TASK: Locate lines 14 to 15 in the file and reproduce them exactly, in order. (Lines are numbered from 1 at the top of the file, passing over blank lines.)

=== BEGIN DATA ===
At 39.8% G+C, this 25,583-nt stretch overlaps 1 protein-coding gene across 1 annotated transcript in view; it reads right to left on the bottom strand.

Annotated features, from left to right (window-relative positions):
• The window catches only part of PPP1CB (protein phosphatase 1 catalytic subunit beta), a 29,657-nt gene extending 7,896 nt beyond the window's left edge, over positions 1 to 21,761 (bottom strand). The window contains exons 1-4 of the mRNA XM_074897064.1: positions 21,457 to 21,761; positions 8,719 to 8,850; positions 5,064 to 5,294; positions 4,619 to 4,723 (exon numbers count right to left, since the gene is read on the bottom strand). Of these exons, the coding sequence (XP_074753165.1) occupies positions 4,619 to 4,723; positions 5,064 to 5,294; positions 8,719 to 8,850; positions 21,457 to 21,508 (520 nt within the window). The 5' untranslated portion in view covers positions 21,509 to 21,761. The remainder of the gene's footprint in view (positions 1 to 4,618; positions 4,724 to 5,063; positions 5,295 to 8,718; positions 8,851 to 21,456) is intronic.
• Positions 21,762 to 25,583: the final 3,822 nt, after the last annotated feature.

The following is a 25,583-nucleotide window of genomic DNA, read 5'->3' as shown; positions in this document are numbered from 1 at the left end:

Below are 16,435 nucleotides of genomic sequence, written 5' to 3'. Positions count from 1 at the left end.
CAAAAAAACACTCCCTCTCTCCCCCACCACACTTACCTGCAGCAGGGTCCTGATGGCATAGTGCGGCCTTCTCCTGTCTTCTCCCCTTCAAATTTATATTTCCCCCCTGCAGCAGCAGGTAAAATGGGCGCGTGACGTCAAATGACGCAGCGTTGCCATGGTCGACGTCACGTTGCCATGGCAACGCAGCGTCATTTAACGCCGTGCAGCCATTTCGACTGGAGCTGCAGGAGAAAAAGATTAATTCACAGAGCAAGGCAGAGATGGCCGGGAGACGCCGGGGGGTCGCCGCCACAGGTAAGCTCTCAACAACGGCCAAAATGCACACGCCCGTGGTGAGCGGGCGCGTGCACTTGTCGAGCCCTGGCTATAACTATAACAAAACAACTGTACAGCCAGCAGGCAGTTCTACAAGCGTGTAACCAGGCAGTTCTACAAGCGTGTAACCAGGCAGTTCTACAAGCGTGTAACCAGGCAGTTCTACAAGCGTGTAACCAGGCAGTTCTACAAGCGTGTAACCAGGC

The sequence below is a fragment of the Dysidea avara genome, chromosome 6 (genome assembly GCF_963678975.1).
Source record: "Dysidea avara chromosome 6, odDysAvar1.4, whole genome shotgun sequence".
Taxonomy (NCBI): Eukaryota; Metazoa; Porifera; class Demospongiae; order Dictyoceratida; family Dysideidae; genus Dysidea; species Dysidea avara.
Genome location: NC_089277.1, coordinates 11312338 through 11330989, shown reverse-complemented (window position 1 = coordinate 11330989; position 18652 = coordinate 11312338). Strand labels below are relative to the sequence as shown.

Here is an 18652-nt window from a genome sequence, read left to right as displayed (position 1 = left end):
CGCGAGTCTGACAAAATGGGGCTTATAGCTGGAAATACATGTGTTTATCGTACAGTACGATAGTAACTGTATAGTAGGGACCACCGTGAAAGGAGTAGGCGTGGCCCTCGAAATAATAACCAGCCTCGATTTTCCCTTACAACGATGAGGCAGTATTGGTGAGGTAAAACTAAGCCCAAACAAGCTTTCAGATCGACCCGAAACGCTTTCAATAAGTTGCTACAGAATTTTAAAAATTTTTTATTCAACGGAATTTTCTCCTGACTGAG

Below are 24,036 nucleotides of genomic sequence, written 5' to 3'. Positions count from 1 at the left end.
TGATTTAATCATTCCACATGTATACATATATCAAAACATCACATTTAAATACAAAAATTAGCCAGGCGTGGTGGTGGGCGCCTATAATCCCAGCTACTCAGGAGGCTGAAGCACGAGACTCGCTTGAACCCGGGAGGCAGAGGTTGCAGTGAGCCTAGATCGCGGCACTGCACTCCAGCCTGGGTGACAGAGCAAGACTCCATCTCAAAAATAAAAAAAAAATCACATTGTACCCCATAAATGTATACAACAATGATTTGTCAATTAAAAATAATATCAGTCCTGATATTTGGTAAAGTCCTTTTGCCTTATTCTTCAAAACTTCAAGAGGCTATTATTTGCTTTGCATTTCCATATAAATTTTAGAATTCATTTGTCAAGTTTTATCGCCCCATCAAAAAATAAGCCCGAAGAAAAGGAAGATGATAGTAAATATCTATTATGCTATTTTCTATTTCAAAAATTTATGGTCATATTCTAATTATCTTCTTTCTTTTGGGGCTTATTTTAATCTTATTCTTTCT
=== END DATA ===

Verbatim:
Below are 24,036 nucleotides of genomic sequence, written 5' to 3'. Positions count from 1 at the left end.
TGATTTAATCATTCCACATGTATACATATATCAAAACATCACATTTAAATACAAAAATTAGCCAGGCGTGGTGGTGGGCGCCTATAATCCCAGCTACTCAGGAGGCTGAAGCACGAGACTCGCTTGAACCCGGGAGGCAGAGGTTGCAGTGAGCCTAGATCGCGGCACTGCACTCCAGCCTGGGTGACAGAGCAAGACTCCATCTCAAAAATAAAAAAAAAATCACATTGTACCCCATAAATGTATACAACAATGATTTGTCAATTAAAAATAATATCAGTCCTGATATTTGGTAAAGTCCTTTTGCCTTATTCTTCAAAACTTCAAGAGGCTATTATTTGCTTTGCATTTCCATATAAATTTTAGAATTCATTTGTCAAGTTTTATCGCCCCATCAAAAAATAAGCCCGAAGAAAAGGAAGATGATAGTAAATATCTATTATGCTATTTTCTATTTCAAAAATTTATGGTCATATTCTAATTATCTTCTTTCTTTTGGGGCTTATTTTAATCTTATTCTTTCT